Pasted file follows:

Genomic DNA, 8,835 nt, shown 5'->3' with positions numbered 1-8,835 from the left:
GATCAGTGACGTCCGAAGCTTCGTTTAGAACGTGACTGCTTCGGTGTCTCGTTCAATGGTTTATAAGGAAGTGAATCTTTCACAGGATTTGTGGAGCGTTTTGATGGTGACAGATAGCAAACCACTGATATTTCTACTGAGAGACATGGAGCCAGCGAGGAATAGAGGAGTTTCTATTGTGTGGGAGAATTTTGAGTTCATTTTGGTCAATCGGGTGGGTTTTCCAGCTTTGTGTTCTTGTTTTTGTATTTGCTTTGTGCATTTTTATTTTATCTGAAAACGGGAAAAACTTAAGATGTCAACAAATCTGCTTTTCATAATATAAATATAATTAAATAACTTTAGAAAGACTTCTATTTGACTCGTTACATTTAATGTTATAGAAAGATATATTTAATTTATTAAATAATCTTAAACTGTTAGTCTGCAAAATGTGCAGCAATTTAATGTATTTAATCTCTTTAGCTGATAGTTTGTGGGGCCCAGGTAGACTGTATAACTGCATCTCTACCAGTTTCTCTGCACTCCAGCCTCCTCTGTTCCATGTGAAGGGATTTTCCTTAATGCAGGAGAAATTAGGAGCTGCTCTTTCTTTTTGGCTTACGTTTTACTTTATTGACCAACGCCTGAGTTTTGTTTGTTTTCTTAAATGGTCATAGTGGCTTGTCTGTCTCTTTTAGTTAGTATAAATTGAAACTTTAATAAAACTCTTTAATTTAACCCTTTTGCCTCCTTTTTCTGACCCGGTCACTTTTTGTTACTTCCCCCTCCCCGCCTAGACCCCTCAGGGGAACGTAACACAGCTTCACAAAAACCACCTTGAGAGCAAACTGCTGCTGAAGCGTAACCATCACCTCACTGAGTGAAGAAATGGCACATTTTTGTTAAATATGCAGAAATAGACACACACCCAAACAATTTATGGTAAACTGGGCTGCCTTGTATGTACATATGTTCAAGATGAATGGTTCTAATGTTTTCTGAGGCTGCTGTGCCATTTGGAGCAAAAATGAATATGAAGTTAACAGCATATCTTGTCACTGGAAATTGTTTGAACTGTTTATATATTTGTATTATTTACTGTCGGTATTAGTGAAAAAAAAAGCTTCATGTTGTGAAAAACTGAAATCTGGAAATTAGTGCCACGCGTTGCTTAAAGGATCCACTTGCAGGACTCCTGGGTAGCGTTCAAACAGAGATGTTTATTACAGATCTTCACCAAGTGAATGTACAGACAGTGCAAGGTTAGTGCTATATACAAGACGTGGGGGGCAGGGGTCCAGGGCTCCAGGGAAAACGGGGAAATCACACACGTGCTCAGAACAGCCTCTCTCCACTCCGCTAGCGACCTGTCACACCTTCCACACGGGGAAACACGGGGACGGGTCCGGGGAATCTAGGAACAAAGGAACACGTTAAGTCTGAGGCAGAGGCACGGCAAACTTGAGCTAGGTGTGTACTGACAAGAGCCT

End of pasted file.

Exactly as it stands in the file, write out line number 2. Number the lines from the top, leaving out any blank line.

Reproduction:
GATCAGTGACGTCCGAAGCTTCGTTTAGAACGTGACTGCTTCGGTGTCTCGTTCAATGGTTTATAAGGAAGTGAATCTTTCACAGGATTTGTGGAGCGTTTTGATGGTGACAGATAGCAAACCACTGATATTTCTACTGAGAGACATGGAGCCAGCGAGGAATAGAGGAGTTTCTATTGTGTGGGAGAATTTTGAGTTCATTTTGGTCAATCGGGTGGGTTTTCCAGCTTTGTGTTCTTGTTTTTGTATTTGCTTTGTGCATTTTTATTTTATCTGAAAACGGGAAAAACTTAAGATGTCAACAAATCTGCTTTTCATAATATAAATATAATTAAATAACTTTAGAAAGACTTCTATTTGACTCGTTACATTTAATGTTATAGAAAGATATATTTAATTTATTAAATAATCTTAAACTGTTAGTCTGCAAAATGTGCAGCAATTTAATGTATTTAATCTCTTTAGCTGATAGTTTGTGGGGCCCAGGTAGACTGTATAACTGCATCTCTACCAGTTTCTCTGCACTCCAGCCTCCTCTGTTCCATGTGAAGGGATTTTCCTTAATGCAGGAGAAATTAGGAGCTGCTCTTTCTTTTTGGCTTACGTTTTACTTTATTGACCAACGCCTGAGTTTTGTTTGTTTTCTTAAATGGTCATAGTGGCTTGTCTGTCTCTTTTAGTTAGTATAAATTGAAACTTTAATAAAACTCTTTAATTTAACCCTTTTGCCTCCTTTTTCTGACCCGGTCACTTTTTGTTACTTCCCCCTCCCCGCCTAGACCCCTCAGGGGAACGTAACACAGCTTCACAAAAACCACCTTGAGAGCAAACTGCTGCTGAAGCGTAACCATCACCTCACTGAGTGAAGAAATGGCACATTTTTGTTAAATATGCAGAAATAGACACACACCCAAACAATTTATGGTAAACTGGGCTGCCTTGTATGTACATATGTTCAAGATGAATGGTTCTAATGTTTTCTGAGGCTGCTGTGCCATTTGGAGCAAAAATGAATATGAAGTTAACAGCATATCTTGTCACTGGAAATTGTTTGAACTGTTTATATATTTGTATTATTTACTGTCGGTATTAGTGAAAAAAAAAGCTTCATGTTGTGAAAAACTGAAATCTGGAAATTAGTGCCACGCGTTGCTTAAAGGATCCACTTGCAGGACTCCTGGGTAGCGTTCAAACAGAGATGTTTATTACAGATCTTCACCAAGTGAATGTACAGACAGTGCAAGGTTAGTGCTATATACAAGACGTGGGGGGCAGGGGTCCAGGGCTCCAGGGAAAACGGGGAAATCACACACGTGCTCAGAACAGCCTCTCTCCACTCCGCTAGCGACCTGTCACACCTTCCACACGGGGAAACACGGGGACGGGTCCGGGGAATCTAGGAACAAAGGAACACGTTAAGTCTGAGGCAGAGGCACGGCAAACTTGAGCTAGGTGTGTACTGACAAGAGCCT